A new training will help probation and parole officers successfully implement core correctional practices (CCP) and greatly impact the community supervision field. CJI designed the “Facilitating Behavior Change With Persons Under Community Supervision” curriculum in partnership with the National Institute of Corrections (NIC).

NIC plans to offer this curriculum nationally to a field that’s already adopting more evidence-based practices and moving toward a more advanced application of behavior change principles. Because the training will be offered at no additional cost, a wider audience can access and benefit, including departments that may have interest in the material but trouble finding funding to support this kind of training. NIC intends to model the deployment after their successful Thinking for a Change cognitive behavioral treatment facilitation curriculum.

“It’s critical to have this training,” said Vince Newton, probation officer with Virginia’s Division of Adult Pretrial Services. “The training provides a map and directions to use with clients, and the training book is something every probation or parole officer will be grateful to have when they do their job. Everything taught in the curriculum reaffirms what I’ve learned in my 30 years working in probation.”

A page from the new curriculum’s participant handbook.

Using research and years of experience, CJI developed the Facilitating Behavior Change curriculum to teach front-line corrections and community corrections staff about CCP and improve supervision practices. The evidence-based strategies and skills that supervision officers learn are effective for both their requisite meetings and for less formal everyday interactions with the individuals who they supervise. When coupled with risk assessments and case planning, the relatively simple strategies can help people under supervision make better decisions and change their behavior for the long term. It can also create a stronger work environment and community.

“CCP is beneficial not only to clients but also to the staff,” said Kristen Thompson, field services training manager at the Wyoming Department of Corrections. “CCP can build professional rapport while offering cognitive behavioral interventions in less than 30 minutes. CCP allows staff to teach and coach, and clientele to hone in on areas that they need added tools in.”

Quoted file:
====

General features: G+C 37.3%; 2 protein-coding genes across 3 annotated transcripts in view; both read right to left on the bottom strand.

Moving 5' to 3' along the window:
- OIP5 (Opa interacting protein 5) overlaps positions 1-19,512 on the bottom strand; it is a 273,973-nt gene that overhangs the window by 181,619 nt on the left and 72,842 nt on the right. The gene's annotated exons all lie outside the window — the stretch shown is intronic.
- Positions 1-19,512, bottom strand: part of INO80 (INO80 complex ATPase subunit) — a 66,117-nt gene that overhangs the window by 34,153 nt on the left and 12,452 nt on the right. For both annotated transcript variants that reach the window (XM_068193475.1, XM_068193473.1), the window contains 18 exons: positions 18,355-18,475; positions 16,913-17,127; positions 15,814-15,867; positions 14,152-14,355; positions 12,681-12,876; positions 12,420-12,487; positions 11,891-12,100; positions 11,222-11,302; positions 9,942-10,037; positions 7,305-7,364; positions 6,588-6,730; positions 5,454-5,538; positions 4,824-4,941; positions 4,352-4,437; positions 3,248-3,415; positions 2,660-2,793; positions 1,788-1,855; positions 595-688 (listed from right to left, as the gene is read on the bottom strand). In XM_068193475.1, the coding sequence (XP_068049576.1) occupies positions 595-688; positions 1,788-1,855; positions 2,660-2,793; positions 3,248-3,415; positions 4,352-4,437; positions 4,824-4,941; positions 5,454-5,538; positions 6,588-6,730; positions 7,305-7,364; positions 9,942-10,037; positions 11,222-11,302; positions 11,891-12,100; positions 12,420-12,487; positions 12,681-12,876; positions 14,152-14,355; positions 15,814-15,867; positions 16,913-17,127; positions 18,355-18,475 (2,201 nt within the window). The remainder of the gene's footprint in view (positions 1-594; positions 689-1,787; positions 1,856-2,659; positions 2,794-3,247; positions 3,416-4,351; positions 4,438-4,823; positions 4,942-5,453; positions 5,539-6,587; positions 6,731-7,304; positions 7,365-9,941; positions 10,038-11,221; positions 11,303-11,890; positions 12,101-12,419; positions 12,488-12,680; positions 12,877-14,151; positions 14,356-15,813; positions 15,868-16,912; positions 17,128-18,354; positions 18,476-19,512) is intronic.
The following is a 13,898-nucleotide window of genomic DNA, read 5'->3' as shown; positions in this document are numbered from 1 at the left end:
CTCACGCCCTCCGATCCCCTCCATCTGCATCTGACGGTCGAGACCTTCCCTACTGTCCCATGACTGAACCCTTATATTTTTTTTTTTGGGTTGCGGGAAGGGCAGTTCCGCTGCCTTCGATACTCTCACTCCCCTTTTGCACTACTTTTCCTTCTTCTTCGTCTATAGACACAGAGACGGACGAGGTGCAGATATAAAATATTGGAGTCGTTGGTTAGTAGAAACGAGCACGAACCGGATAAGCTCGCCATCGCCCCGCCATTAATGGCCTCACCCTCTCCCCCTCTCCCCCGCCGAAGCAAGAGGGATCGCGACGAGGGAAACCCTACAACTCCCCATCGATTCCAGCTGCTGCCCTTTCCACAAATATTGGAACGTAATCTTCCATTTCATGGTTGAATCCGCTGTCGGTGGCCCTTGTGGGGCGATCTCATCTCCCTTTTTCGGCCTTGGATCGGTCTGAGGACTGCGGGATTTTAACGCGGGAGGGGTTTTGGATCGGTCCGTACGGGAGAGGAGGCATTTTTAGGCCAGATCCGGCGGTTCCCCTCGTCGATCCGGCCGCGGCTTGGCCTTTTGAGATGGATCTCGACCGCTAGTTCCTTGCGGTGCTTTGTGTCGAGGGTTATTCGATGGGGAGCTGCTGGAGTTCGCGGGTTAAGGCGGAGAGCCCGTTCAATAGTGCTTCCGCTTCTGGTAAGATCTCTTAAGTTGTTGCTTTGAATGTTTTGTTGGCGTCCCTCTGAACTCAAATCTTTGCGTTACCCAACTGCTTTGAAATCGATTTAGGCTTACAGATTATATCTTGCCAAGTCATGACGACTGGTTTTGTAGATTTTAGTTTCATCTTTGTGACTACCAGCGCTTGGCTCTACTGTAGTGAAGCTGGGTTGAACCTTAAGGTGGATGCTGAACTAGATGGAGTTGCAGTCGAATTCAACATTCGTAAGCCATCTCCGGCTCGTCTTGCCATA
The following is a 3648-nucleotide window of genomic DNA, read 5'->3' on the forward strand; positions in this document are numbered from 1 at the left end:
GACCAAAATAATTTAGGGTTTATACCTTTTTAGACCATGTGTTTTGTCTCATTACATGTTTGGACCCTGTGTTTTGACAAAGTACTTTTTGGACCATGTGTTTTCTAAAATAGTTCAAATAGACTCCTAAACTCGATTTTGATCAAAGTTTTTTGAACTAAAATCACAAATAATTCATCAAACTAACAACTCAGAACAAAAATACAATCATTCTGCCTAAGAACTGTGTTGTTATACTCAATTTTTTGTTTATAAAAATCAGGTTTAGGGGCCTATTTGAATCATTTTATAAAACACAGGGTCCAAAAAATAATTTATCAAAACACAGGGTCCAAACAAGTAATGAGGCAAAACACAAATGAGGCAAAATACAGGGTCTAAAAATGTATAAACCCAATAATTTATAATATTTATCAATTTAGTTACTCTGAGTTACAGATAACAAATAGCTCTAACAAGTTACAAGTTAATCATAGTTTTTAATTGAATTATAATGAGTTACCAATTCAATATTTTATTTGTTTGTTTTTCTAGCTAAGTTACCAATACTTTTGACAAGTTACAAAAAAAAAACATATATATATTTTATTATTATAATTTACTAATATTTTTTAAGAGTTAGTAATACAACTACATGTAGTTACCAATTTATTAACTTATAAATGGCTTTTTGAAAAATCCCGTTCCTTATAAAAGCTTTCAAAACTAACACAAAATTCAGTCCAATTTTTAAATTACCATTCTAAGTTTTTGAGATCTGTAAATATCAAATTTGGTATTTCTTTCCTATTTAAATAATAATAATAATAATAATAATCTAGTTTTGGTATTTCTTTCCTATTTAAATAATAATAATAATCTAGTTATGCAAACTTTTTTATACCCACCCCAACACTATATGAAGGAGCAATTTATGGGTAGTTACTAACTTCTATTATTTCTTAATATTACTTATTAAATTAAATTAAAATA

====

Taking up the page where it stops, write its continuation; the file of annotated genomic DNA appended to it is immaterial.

“If you use the techniques and philosophy from this training, you’ll see clients succeed AND see improved morale in the department because people are excited to tell their probation/parole officer what’s going on in their lives,” Vince added. “And then clients will go back into the community and share what they learned with people around them.”

Most importantly, CJI’s curriculum design team integrated the research that supports CCP skills into the curriculum since the skills are proven to reduce recidivism. Facilitators and participants can access summaries of 46 research articles that explain what the research demonstrates, the research process, and practical implications. CJI included the research summaries to ensure the research is accessible for anyone, including people who might not regularly read academic research.

The learning objectives of this new CCP curriculum are to:

  • Explain how the Principles of Effective Intervention connect to the use of CCP
  • Demonstrate comprehension of the purpose of CCP
  • Identify when to use each CCP skill
  • Apply CCP in interactions with individuals
  • Teach cognitive restructuring techniques to others

To ensure the curriculum met the needs of the field, CJI led a three-day pilot with a small group of community corrections practitioners and training managers from Iowa, Wyoming, and Virginia. Participants participated in an abbreviated, virtual version of the curriculum that walked through an overview of what future participants would experience, including deeper dives in a few sections to provide a taste for the curriculum as a whole.

“This training allows an agency to gain a great foundation for staff to learn and use CCP and can provide low cost/no-cost interventions that directly impact clients,” Kristen added. “In addition, the training utilizes a blended learning style that allows the material to reach a wide variety of adult learners.”

The final curriculum uses a combination of virtual and in-person training to incorporate adult learning theory, interactive practice, and participant coaching in a way that is engaging, easy-to-follow, and memorable.

This project marks CJI’s first foray into creating a virtual curriculum, but not CJI’s first foray into developing training around CCP. CJI began supporting and leading core corrections training as a part of their Justice Reinvestment Initiative implementation work.